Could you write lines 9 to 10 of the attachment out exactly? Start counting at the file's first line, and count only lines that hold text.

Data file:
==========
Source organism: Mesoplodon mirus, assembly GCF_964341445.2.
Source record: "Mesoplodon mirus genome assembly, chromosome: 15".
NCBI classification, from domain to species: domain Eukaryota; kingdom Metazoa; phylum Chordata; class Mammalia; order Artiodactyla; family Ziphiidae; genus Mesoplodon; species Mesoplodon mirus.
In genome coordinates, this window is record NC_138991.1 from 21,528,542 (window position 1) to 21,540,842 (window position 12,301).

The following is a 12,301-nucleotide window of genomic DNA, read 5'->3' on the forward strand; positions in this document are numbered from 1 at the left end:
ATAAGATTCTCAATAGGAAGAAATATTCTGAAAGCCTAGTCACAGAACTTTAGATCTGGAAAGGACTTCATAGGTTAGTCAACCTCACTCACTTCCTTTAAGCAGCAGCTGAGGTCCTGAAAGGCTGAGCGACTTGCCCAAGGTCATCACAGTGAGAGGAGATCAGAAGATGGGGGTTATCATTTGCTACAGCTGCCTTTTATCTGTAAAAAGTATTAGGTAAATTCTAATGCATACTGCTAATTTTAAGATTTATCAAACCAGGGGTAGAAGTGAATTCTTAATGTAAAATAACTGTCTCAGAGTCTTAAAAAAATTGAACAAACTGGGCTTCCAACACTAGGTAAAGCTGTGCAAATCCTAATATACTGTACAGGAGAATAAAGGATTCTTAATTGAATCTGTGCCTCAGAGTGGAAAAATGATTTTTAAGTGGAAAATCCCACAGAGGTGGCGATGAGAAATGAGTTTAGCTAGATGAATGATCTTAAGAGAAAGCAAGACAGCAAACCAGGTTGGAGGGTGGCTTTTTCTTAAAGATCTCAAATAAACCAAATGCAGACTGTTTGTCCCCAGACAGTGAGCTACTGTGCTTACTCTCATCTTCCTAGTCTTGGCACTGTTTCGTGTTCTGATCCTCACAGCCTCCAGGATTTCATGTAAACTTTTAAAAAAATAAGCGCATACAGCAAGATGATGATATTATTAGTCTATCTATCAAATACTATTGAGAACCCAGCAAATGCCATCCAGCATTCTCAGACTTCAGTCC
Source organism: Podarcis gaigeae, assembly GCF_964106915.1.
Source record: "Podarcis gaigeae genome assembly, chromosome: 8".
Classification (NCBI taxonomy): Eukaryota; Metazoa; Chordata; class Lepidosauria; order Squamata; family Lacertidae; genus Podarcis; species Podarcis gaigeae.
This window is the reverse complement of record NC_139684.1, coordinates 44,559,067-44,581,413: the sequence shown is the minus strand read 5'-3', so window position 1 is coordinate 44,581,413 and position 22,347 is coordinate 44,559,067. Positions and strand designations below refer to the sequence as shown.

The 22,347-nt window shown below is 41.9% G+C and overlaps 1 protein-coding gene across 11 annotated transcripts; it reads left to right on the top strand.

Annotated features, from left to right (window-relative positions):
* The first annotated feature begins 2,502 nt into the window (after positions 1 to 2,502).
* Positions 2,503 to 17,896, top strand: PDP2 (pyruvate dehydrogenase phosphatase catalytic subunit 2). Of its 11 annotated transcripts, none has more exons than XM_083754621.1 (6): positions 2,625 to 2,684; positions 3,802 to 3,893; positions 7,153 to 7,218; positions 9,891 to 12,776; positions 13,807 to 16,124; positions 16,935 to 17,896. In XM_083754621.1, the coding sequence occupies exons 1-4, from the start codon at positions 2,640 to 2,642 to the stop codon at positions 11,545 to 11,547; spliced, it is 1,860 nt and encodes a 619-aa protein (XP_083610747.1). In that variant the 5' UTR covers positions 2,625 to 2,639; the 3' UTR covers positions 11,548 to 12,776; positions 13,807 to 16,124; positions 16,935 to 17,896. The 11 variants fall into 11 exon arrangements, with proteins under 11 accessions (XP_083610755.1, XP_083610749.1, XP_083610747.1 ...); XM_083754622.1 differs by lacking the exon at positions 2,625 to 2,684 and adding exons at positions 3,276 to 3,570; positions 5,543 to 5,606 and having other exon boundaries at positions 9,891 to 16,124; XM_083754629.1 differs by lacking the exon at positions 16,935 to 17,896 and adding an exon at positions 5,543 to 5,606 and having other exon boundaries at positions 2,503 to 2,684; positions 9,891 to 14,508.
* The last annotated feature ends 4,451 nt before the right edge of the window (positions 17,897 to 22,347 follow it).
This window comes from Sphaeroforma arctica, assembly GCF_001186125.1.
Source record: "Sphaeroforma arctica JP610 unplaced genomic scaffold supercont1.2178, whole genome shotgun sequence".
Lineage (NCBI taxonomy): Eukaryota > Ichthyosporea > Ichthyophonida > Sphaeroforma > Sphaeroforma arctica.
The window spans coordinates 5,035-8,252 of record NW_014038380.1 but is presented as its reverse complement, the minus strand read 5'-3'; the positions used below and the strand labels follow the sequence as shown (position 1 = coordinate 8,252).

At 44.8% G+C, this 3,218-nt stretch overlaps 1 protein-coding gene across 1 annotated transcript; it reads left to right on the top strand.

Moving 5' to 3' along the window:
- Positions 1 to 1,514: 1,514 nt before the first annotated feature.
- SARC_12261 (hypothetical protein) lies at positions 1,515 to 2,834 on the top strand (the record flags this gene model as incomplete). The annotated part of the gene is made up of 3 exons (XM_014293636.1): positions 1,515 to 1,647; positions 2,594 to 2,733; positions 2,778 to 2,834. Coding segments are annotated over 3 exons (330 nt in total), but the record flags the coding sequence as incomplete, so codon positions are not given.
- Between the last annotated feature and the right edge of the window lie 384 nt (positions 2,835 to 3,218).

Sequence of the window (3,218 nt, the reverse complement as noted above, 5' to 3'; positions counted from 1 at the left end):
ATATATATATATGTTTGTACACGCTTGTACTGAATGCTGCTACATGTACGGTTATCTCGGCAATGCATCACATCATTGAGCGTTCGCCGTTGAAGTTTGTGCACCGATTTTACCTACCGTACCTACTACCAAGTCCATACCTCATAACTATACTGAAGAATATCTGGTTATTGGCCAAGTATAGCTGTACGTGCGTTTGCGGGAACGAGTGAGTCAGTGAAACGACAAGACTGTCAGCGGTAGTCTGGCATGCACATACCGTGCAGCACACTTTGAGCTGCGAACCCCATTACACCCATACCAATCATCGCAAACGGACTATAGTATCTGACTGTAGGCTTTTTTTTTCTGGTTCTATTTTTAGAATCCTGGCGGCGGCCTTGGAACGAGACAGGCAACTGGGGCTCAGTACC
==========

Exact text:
Classification (NCBI taxonomy): Eukaryota; Metazoa; Chordata; class Lepidosauria; order Squamata; family Lacertidae; genus Podarcis; species Podarcis gaigeae.
This window is the reverse complement of record NC_139684.1, coordinates 44,559,067-44,581,413: the sequence shown is the minus strand read 5'-3', so window position 1 is coordinate 44,581,413 and position 22,347 is coordinate 44,559,067. Positions and strand designations below refer to the sequence as shown.